Score: 7.9/10 - Some background exposition felt a bit sluggish, but the overall plot was riveting and suspenseful. This book has the serious potential to keep you up late at night reading.
Review: I'm a sucker for steampunk fantasy. I'm also a huge sucker for airship stuff. This one delivered it all. The plot follows a boy from a backwoods town who happens to the be the descendant of a legendary airship soldier, and all the boy wants is to follow in his father's footsteps and take to the skies. He jumps on the first chance he gets, but adventure isn't as glamorous as he once thought. If you like rollicking airship adventure, Skysail is sure to please. The characters were wonderful, the world was surprisingly well developed, and the plot kept me turning pages late into the night.
Score: 7.5 / 10 - This book had a few dull moments and a few area where I was a bit confused, but I still really enjoyed it. I'll likely be in for book 2 when it comes out.
Review: This book is tough to review. I absolutely love many aspects of the story and the writing, but certain things actually made me stop reading it for a few weeks. Kings or Pawns (borderline cliche name, I'll let it slide) follows a few different elves through a fairly standard fantasy world with a lot of the tropes you expect. Thankfully, the elves here don't fall into the trope-laden world of generic elves that exists in fantasy today. The elves of Kings or Pawns don't live in trees, sing to squirrels to pass the time, or even shoot bows while surfing on their shields. No, these elves are ruthless, deceptive, backstabbing bastards - which is certainly a good thing. Kings or Pawns is really (as the title suggests) much more about political intrigue rather than anything else. If you want political treachery in the vein of A Song of Ice and Fire with an all-elven cast, this is the book for you.
Here's what I didn't like: The first half of the book needs serious editing. The phrase, "knit his brow" and similar expressions appear so many times it is almost comical. In one scene, I believe I counted the phrase three times on the same page. I don't know how that kind of repetitiveness slipped by the editor or author, but somehow it (thankfully) nearly vanished in the second half of the book. A few major plot points felt a bit contrived or absurd, i.e. an unknown character charging into the king's council meeting seemingly uncontested, claiming a character has been kidnapped with no proof or any reason to be believed, and promptly hired by the king to retrieve the missing character for the sake of forward plot movement, but once the plot starts to seriously take off in the second half, the writing flourishes. Several scenes had me on the edge of my seat, the descriptions were beautiful, and the dialogue was witty, humorous, and genuine.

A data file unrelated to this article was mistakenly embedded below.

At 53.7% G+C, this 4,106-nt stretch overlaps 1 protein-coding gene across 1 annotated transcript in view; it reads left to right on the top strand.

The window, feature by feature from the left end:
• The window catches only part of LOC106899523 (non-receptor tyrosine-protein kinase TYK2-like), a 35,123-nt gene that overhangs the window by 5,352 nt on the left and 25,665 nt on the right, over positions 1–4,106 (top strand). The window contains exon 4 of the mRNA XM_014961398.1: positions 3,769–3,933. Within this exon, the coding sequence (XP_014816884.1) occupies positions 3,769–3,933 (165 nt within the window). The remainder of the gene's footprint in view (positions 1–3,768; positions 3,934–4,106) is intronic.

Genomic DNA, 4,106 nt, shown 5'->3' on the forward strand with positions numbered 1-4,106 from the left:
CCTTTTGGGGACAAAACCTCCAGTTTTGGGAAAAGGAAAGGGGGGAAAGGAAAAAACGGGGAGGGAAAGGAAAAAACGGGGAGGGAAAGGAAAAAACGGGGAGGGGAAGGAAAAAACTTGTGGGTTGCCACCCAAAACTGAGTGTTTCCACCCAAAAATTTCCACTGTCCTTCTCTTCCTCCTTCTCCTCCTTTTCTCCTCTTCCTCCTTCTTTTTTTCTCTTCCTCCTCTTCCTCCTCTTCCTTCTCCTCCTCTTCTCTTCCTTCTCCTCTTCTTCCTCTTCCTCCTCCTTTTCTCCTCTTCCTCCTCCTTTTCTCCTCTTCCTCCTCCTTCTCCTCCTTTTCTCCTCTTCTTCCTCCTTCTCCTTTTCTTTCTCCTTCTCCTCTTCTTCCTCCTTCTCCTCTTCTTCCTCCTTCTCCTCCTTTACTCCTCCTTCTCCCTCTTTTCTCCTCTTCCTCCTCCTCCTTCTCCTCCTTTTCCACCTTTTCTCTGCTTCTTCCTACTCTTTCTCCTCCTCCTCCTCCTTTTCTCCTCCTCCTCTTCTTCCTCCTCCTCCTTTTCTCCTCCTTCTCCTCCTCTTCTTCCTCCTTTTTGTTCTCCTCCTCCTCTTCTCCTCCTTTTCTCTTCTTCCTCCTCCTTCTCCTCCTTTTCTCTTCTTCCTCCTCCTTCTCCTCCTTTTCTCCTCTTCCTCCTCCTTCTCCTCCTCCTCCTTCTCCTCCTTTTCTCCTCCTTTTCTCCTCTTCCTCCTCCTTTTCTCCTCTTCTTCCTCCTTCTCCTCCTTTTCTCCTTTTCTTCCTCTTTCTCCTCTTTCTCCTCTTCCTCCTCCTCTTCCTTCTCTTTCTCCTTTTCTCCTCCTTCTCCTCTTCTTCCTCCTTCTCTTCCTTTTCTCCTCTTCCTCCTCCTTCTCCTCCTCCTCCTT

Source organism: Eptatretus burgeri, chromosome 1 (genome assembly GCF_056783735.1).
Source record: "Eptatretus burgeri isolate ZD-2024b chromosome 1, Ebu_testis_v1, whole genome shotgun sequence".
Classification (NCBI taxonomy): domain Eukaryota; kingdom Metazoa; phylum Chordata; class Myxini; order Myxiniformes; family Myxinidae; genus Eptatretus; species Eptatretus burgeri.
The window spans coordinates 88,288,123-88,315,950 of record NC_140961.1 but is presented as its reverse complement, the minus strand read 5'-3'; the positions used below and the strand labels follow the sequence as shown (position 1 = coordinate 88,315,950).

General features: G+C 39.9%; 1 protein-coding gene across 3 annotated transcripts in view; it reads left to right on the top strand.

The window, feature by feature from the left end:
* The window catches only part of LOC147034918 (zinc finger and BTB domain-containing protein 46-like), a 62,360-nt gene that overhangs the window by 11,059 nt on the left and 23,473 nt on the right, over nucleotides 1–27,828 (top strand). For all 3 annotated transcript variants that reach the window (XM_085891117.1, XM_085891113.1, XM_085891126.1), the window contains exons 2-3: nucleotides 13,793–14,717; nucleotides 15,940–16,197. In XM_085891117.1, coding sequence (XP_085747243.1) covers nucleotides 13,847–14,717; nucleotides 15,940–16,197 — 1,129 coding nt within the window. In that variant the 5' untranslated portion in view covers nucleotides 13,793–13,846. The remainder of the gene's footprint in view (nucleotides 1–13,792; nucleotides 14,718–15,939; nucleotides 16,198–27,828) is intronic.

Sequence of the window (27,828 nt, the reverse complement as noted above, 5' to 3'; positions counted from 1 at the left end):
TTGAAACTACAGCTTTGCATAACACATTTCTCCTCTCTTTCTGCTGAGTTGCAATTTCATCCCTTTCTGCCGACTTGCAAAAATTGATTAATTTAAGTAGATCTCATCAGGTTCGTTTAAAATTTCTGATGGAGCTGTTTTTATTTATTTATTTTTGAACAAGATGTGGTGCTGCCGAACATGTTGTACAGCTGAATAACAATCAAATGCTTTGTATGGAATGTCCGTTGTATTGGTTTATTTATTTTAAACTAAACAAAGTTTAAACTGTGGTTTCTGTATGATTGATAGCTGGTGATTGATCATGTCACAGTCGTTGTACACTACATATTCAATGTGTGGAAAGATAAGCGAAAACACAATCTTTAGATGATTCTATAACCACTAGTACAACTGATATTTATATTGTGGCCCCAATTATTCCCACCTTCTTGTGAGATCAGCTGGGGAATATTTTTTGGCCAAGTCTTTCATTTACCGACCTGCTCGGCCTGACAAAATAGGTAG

Score: 7.2 / 10 - The first half feels more like trudging than reading, but the second half is awesome. I'm definitely in for book two.
Review: This is the first LitRPG I've ever read. If you don't know what that means, don't worry - I didn't know either. Basically, LitRPG is a genre that feels like an RPG video game in pretty much every single aspect. The characters level up, gain new skills, upgrade their gear, go grinding on bunnies (and unicorn bunnies), and they get quests. So what happens in the book? How to Avoid Death on a Daily Basis is the tale of socially awkward Colin who was randomly transported with a bunch of other people into a fantasy RPG. The story is hilarious, as you might expect, and it really hits all the right RPG buttons. If you've ever played an MMO, you'll love this game. I would have scored this book a lot higher than I did, but it has some series editing issues. A myriad of typos and sections of poor word choice really drove me nuts a few times.
Score: 7.1 / 10 - If you can look past the lack of editing, you'll have a great time.